Kindness Is Contagious
Teach Your Children Well
Perform Random Acts of Kindness continued...
"It gives kids a visual image of what they are doing to each other," Fried tells WebMD. "The purpose is to increase the put-ups and decrease the put-downs."
A second activity is called "Pass It On," in which a teacher provides a general overview of what kindness is, and then waits to observe a spontaneous act of kindness among the classmates. When the teacher witnesses such an act, she or he gives the kind child an object -- say, a red apple -- and tells the child that he or she is now a witness and must pass the apple on to whomever performs a similar act of kindness.
"The feedback we got was amazing," Fried says. "Kids wanted to be observed performing acts of kindness. They were overdosing on kindness."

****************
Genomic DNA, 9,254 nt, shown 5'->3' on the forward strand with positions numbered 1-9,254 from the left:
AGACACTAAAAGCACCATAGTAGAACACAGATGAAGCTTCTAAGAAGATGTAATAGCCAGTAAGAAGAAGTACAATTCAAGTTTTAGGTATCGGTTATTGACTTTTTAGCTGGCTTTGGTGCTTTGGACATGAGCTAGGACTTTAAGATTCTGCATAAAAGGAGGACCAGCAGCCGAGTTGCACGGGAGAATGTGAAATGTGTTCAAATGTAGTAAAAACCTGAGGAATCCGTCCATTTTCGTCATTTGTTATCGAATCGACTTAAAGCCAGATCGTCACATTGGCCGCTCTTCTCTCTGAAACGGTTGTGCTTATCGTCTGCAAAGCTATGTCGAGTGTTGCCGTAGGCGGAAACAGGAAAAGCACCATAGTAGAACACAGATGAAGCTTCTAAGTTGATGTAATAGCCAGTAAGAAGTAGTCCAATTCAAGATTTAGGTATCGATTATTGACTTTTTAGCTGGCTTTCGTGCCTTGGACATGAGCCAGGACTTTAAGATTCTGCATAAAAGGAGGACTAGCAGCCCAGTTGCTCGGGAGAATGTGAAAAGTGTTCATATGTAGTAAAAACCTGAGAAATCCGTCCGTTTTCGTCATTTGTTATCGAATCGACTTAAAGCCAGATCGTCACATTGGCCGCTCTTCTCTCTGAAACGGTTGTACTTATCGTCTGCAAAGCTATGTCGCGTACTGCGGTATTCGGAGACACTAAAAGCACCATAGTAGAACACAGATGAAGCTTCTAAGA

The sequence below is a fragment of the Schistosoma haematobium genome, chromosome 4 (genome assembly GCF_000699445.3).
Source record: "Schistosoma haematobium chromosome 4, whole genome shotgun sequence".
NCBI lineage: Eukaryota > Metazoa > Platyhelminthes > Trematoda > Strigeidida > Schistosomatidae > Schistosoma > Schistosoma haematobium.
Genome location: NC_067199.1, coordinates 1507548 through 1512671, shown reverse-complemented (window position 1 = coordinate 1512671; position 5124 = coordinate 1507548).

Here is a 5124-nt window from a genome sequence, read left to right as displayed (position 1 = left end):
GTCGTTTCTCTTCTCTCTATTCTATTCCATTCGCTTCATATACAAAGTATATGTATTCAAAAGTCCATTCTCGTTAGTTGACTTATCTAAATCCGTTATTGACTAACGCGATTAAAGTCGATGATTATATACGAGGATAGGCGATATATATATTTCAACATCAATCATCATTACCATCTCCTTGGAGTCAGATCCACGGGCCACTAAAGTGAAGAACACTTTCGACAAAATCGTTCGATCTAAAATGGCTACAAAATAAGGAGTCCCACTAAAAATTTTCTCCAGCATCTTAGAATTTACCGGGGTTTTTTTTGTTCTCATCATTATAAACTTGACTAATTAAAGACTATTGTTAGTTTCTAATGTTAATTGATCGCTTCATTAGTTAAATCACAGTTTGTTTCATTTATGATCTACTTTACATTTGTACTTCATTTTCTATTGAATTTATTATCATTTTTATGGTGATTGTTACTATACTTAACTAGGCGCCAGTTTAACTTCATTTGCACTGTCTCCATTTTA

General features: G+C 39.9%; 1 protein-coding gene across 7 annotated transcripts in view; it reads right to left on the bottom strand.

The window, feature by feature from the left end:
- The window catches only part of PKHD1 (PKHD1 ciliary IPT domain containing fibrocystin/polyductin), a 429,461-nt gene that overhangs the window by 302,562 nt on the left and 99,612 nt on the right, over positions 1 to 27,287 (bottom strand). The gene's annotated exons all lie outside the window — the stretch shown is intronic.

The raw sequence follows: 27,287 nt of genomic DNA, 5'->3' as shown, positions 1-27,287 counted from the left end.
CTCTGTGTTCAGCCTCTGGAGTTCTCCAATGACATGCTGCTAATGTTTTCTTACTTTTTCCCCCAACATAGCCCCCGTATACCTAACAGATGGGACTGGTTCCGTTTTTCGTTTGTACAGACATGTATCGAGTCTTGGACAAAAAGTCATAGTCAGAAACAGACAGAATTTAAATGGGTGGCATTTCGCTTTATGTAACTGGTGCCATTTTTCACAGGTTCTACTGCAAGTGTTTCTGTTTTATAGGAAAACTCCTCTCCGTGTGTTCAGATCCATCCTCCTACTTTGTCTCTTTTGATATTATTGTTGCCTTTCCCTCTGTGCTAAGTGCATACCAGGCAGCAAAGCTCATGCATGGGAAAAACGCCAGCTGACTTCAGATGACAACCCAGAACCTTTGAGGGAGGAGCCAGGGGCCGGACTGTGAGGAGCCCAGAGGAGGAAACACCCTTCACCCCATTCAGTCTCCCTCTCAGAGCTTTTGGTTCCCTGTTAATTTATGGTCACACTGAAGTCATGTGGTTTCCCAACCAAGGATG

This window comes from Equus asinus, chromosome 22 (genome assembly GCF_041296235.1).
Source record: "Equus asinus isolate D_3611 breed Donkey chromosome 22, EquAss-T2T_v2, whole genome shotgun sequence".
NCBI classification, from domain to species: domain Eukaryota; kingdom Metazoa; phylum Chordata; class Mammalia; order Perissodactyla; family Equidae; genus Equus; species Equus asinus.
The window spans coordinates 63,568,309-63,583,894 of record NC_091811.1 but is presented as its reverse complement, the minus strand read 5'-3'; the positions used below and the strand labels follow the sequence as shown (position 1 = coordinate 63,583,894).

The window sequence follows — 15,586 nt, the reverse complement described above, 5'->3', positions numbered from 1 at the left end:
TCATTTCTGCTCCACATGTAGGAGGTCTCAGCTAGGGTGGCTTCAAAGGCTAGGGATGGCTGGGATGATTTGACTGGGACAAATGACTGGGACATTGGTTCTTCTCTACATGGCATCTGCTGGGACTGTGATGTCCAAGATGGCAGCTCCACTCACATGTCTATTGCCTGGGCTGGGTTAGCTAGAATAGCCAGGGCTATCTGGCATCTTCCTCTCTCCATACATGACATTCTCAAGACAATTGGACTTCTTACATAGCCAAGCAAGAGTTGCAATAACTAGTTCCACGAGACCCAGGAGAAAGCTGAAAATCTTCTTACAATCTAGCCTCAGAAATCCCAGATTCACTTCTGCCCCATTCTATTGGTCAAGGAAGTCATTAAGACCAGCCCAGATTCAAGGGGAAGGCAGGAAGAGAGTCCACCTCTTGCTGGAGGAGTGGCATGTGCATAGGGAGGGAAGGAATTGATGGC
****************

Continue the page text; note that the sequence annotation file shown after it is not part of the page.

Interested parents can purchase two volumes of guidebooks describing the program and its activities for $20. Write to the Stop Violence Coalition, 301 East Armour, Suite 440, Kansas City, MO 64111.
Will the program work and truly create an "epidemic" of kindness? Time will tell, but psychologists say that educational programs focusing exclusively on the dangers of certain behavior, without corresponding models of right behavior, are unlikely to succeed.
Peterson says such programs -- like anti-drug campaigns that admonish kids to "Just Say No" -- have been an "abysmal failure."
"It's clear that if you want your kids to be better kids, you can't just tell them what not to do, if you aren't giving them an alternative about what they should do," Peterson tells WebMD.